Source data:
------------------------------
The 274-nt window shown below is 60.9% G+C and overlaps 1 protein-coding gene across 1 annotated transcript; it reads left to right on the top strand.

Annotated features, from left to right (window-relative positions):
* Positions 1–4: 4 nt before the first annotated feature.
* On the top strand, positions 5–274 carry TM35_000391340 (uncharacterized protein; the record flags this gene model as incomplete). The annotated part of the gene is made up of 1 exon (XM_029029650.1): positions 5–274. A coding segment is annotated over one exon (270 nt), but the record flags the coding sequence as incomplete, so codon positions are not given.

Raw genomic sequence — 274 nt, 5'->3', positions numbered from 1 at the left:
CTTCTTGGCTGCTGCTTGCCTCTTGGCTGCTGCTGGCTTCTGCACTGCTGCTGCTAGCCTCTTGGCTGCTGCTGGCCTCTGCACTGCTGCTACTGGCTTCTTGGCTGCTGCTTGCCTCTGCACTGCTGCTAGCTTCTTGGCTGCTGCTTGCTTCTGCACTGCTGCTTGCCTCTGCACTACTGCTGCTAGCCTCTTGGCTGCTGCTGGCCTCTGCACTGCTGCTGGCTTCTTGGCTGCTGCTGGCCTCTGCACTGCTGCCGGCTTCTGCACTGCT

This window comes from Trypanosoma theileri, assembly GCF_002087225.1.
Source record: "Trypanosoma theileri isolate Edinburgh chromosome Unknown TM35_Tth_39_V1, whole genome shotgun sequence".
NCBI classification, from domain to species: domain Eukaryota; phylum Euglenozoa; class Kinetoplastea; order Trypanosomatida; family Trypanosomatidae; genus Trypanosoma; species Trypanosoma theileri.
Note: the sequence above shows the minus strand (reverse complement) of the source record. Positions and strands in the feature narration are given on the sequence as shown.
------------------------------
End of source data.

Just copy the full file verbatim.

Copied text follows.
The 274-nt window shown below is 60.9% G+C and overlaps 1 protein-coding gene across 1 annotated transcript; it reads left to right on the top strand.

Annotated features, from left to right (window-relative positions):
* Positions 1–4: 4 nt before the first annotated feature.
* On the top strand, positions 5–274 carry TM35_000391340 (uncharacterized protein; the record flags this gene model as incomplete). The annotated part of the gene is made up of 1 exon (XM_029029650.1): positions 5–274. A coding segment is annotated over one exon (270 nt), but the record flags the coding sequence as incomplete, so codon positions are not given.

Raw genomic sequence — 274 nt, 5'->3', positions numbered from 1 at the left:
CTTCTTGGCTGCTGCTTGCCTCTTGGCTGCTGCTGGCTTCTGCACTGCTGCTGCTAGCCTCTTGGCTGCTGCTGGCCTCTGCACTGCTGCTACTGGCTTCTTGGCTGCTGCTTGCCTCTGCACTGCTGCTAGCTTCTTGGCTGCTGCTTGCTTCTGCACTGCTGCTTGCCTCTGCACTACTGCTGCTAGCCTCTTGGCTGCTGCTGGCCTCTGCACTGCTGCTGGCTTCTTGGCTGCTGCTGGCCTCTGCACTGCTGCCGGCTTCTGCACTGCT

This window comes from Trypanosoma theileri, assembly GCF_002087225.1.
Source record: "Trypanosoma theileri isolate Edinburgh chromosome Unknown TM35_Tth_39_V1, whole genome shotgun sequence".
NCBI classification, from domain to species: domain Eukaryota; phylum Euglenozoa; class Kinetoplastea; order Trypanosomatida; family Trypanosomatidae; genus Trypanosoma; species Trypanosoma theileri.
Note: the sequence above shows the minus strand (reverse complement) of the source record. Positions and strands in the feature narration are given on the sequence as shown.